Syed Jaymal Zahiid, TMI
Chinese voters will hurt their own race if they continue to be “emotional and greedy”, Utusan Malaysia warned today, as it continues with its attack against the community more than a month after the divisive May 5 general election.
Under the headline “Sedarlah Cina (Wake up Chinese)”, Awang Selamat, which is the nom de plume representing the collective voice of the paper’s editors, appeared to suggest that the majority of the Chinese community are overly demanding and ungrateful for voting against a government that has done much to serve them.
The column also described the majority of Chinese as racist because they were purportedly influenced by the DAP to hate other races despite having been treated favourably in Malaysia and quoting academic Dr Teo Kok Seong as saying Malaysian Chinese, especially the educationist group Dong Zong, should instead be grateful as no other country would have allowed the community to preserve its identity and “live as ‘Chinese’”.
“Amid the thick racist sentiment of the majority of the Chinese, as a result of the political game played by the most racist party, the DAP, there are voices from the more open and rational Chinese,” the columnist wrote, referring to Teo, a researcher with University Kebangsaan Malaysia (UKM).
“He has openly reminded the Chinese, especially the Chinese educationist group, Dong Zong, that there are no other countries in the world that would have allowed this race to live as ‘Chinese’, except for Malaysia,” the writer added.
The column further noted that Teo’s supposed advice came at the right time. Although the writer gave no explanation, it is believed that he was referring to Election 2013 where the majority of the Chinese were perceived to have voted against the ruling coalition.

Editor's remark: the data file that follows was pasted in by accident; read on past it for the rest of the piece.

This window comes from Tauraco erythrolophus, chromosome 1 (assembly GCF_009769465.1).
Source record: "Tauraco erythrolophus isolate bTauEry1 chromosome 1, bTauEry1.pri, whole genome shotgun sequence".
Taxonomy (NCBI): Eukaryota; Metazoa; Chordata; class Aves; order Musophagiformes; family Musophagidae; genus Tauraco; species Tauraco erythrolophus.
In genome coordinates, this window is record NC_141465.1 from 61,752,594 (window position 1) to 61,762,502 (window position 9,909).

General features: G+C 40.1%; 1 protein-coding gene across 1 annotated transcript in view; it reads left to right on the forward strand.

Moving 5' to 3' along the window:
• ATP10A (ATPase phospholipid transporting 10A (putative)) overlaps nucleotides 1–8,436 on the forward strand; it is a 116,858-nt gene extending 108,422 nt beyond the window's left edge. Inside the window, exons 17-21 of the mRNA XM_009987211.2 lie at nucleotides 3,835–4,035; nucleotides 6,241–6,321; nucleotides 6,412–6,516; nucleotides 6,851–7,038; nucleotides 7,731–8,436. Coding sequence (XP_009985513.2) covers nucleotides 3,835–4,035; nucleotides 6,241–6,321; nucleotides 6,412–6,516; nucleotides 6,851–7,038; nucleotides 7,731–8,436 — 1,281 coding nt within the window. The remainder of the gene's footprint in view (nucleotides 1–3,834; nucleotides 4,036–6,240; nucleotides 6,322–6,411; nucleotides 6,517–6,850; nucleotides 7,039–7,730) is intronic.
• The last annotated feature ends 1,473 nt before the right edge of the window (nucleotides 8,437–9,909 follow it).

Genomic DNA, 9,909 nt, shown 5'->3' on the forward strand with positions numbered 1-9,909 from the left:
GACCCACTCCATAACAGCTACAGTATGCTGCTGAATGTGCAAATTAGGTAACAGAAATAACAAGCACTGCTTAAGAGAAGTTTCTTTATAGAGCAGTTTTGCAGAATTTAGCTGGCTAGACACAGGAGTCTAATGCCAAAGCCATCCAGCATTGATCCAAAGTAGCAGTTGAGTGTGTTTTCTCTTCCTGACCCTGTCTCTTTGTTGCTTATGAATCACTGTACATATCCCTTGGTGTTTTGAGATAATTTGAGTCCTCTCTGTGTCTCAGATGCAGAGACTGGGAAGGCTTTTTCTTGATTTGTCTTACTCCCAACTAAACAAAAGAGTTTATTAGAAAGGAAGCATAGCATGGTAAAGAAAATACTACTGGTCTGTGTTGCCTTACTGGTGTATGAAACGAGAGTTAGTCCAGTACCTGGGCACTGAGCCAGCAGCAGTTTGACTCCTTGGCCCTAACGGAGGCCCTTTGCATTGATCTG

Since the results were announced, the Malay broadsheet and Umno’s right-wing elements have constantly attempted to frame the May 5 ballot at a Chinese-vs-Malay contest.
Polls data, however, showed a significant swing in Malay votes towards Pakatan Rakyat (PR), especially among the middle class in urban areas, with many analysts agreeing that the Election 2013 results pointed more towards an urban-rural and class divide, instead of a communal rift.
Utusan has, however, continued with its push to influence the post-May 5 polls discourse with anti-Chinese sentiments, labelling the community as “deserters” and “ungrateful” for voting against a government that has done its best to serve the community.
“In the context of Malaysian politics, Awang would like to (say) that any Chinese who are emotional and rakus (ravenous) will hurt their own race despite having control of the economy,” the columnist wrote today.
The writer further cited Teo’s criticism of Dong Zong’s demands for recognition of its Unified Examinations Certificate (UEC) as “extreme” in what appeared to be a veiled allegation that the Chinese are too demanding.
Awang reminded the community that to continue living in a multi-racial Malaysia, the Chinese must accept the Malay majority as the country’s dominant political force.
Teo was also quoted on his opinion of Dong Zong’s alleged criticism towards ministers who spoke poor Mandarin in a bid to prove allegations of deep chauvinism among the Chinese community.
“This matter is too much when the issue of the Chinese community’s poor grasp of Bahasa Melayu has not once been raised.
“The Chinese themselves have not done anything to rectify this. I suppose this is the time to really discuss, what exactly are the purpose of the Chinese living in Malaysia,” the UKM academic was quoted as saying.